Background Injuries kill more than 5 million people around the world each year. More than 90% of these deaths occur in low- and middle-income countries (LMICs), and road traffic injury (RTI) is the most common mechanism of fatal injury, with an estimated 1.24 million deaths per yea. RTI fatality rates are two to three times higher in LMICs than in high-income countries (HICs), due to a variety of factors including differences in road construction, vehicle conditions, and the existence and enforcement of laws regulating safety behaviours. An additional factor is the lack or poor quality of trauma care systems in many LMICs. As a consequence, fatality rates for the moderately and severely injured are more than 50% higher in LMIC than in the United States, and an estimated 1.73 million lives could be saved each year if trauma care capabilities could be brought to par with those of HICs.
Moderator Dr. Adnan A. Hyder, Johns Hopkins International Injury Research Unit (JH-IIRU, USA)
Welcome and overview of trauma in low- and middle-income countries – Dr. Adnan A. Hyder, Johns Hopkins International Injury Research Unit, USA
Talk 1: Efforts to improve the care of the injured in Kenya – successes and struggles – Dr. Isaac Botchey, Johns Hopkins International Injury Research Unit, USA
Abstract: Kenya is a LMIC in East Africa with a population of 40 million people. Injury is the second leading cause of death after HIV/AIDS in Kenya and the number of people injured is on the rise. There is a lack of coordinated, integrated pre-hospital, hospital and rehabilitative care in Kenya. The Bloomberg Philanthropies Global Road Safety Program (BPGRSP) was a five-year, ten-country effort to reduce the mortality associated with RTIs. The goal of the Johns Hopkins International Injury Research Unit’s (IIRU) trauma care activities in Kenya was to improve the care of the injured through a systematic, multi-faceted, evidence-based approach. A literature review and a trauma system profile was performed based on which a nine point plan was set to achieve our objective. The nine-point plan was centred on stakeholder engagement, trauma registry development and implementation; pre-hospital and hospital care training as well as strengthening of trauma-care legislation.
Talk 2: Role of trauma registries to improve quality of care in developing countries – case studies from three different settings – Dr. Amber Mehmood, Johns Hopkins International Injury Research Unit, USA
Abstract: Trauma registries play an important role in performance improvement and hospital-based injury surveillance. Case studies from Pakistan, Kenya and Kampala are presented with details about inclusion, exclusion criteria, data collection platform, implementation model, funding sources and stakeholder engagement. All three registries used electronic platforms, however implementation strategies differed. Dedicated trauma registry personnel results in reliable capture of cases, complete follow up of patients and better quality of data but has higher cost of operation. Trauma registries not only helped in measuring hospital injury burden but also helped documenting the care processes with potentially impactful solutions. Implementation of trauma registries may cause both direct and indirect positive impact on trauma care in the hospital regardless of method of implementation. Long term and sustainable impact could only be seen with strong support from key hospital administrators.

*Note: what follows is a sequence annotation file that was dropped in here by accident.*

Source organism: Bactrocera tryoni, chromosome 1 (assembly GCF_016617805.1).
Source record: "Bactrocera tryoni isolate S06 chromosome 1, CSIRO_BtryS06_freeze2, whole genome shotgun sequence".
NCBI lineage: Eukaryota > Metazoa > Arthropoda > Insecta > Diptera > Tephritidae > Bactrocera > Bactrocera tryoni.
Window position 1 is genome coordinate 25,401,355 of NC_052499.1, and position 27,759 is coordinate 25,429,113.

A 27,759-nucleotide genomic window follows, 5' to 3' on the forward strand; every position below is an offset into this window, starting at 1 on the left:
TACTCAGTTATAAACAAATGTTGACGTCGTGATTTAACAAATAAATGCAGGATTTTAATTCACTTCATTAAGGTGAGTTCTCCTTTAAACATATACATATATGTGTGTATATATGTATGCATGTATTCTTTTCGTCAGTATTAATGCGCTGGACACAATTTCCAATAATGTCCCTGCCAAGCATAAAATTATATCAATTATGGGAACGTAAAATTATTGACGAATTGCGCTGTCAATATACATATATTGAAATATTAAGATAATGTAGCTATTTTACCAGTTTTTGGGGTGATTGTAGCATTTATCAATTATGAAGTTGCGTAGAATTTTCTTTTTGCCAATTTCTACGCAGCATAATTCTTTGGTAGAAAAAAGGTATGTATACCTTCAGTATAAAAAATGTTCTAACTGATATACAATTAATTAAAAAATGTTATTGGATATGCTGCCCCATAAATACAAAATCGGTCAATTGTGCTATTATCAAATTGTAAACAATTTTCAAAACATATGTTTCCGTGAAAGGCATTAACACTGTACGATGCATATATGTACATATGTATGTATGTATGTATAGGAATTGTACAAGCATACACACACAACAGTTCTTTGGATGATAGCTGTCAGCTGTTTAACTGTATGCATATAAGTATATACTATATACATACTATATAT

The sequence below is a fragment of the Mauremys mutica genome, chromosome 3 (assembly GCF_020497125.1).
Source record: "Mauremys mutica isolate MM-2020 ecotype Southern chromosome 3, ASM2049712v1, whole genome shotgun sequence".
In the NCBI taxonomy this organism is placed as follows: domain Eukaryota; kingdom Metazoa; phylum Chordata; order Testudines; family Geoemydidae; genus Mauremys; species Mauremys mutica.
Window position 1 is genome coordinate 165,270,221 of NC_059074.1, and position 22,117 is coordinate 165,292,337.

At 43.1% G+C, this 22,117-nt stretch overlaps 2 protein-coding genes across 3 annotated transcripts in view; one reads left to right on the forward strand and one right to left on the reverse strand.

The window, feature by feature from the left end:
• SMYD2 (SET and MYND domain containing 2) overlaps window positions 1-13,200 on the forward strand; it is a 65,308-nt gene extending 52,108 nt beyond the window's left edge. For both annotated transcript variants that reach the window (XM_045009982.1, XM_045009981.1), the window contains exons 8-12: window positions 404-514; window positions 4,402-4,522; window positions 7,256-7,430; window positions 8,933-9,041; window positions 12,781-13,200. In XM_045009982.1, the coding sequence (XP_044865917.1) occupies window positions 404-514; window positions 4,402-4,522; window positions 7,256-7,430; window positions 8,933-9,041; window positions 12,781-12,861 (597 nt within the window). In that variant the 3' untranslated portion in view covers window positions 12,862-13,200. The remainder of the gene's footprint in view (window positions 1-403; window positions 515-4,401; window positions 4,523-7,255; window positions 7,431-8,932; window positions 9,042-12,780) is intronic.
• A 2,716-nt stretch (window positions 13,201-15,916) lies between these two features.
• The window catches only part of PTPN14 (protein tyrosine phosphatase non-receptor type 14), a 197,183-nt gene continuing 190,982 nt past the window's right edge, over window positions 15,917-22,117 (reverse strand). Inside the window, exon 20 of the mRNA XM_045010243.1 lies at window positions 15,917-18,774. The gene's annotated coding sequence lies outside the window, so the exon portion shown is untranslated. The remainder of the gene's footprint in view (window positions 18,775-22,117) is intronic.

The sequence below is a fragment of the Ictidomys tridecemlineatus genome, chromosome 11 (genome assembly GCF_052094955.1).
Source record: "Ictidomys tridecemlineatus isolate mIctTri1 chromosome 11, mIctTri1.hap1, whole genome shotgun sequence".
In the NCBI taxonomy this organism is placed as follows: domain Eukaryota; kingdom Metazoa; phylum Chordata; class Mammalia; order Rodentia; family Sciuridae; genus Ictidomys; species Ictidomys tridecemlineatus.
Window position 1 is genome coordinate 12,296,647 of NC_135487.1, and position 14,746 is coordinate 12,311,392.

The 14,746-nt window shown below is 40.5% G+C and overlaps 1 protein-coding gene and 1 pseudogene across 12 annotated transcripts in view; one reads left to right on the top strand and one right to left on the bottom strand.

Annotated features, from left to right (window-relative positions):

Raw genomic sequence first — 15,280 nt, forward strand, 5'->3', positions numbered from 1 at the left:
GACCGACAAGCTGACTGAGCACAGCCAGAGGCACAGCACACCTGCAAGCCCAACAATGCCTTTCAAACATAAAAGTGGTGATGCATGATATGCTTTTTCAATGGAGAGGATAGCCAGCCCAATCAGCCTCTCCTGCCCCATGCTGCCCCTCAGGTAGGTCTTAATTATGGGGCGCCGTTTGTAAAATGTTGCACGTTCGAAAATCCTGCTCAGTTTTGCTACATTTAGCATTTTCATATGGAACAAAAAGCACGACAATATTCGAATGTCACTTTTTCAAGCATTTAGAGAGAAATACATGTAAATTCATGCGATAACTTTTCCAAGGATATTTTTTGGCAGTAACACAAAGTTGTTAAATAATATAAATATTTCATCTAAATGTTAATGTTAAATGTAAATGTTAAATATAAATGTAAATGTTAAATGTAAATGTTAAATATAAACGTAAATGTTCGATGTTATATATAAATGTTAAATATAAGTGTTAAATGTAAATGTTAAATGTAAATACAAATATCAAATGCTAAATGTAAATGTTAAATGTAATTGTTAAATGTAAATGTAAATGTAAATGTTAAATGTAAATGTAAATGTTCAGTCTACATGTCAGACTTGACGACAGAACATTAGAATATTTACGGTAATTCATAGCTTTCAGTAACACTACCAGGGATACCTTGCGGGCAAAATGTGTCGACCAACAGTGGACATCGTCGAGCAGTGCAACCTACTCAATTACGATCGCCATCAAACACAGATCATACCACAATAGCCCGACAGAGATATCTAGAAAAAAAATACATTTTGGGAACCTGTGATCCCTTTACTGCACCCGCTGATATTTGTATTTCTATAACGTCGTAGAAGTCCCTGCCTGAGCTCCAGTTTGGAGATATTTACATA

Talk 3: Developing an internet-based traumatic brain injury registry in Uganda – Dr. Olive Kobusingye, Makerere University School of Public Health, Uganda
Abstract: The primary aim of this review was to define core variables for an internet-based data registry focused on TBI in Uganda. A comprehensive review was conducted. Six databases including PubMed/Medline, Embase, Scopus, Cochrane Reviews, System for Information on Grey Literature and Global Health Ovid were searched for literature pertaining to TBI in the African region and TBI registries in low-and middle-income countries. Thirty-five articles were identified as relevant to the focus of inquiry. The majority of the articles were from Nigeria, followed by South Africa and Tunisia. Few included definition used to define TBI. The most commonly collected core variables were demographics, injury event, initial assessment, emergency department care, in-patient care and outcome at hospital discharge.
Discussant: Steps forward: what are the best “systems” to care for the injured in low-resource settings -- Dr. Junaid Razzak, Johns Hopkins International Injury Research Unit, USA
Q&A -- Dr. Adnan A. Hyder, Johns Hopkins International Injury Research Unit, USA
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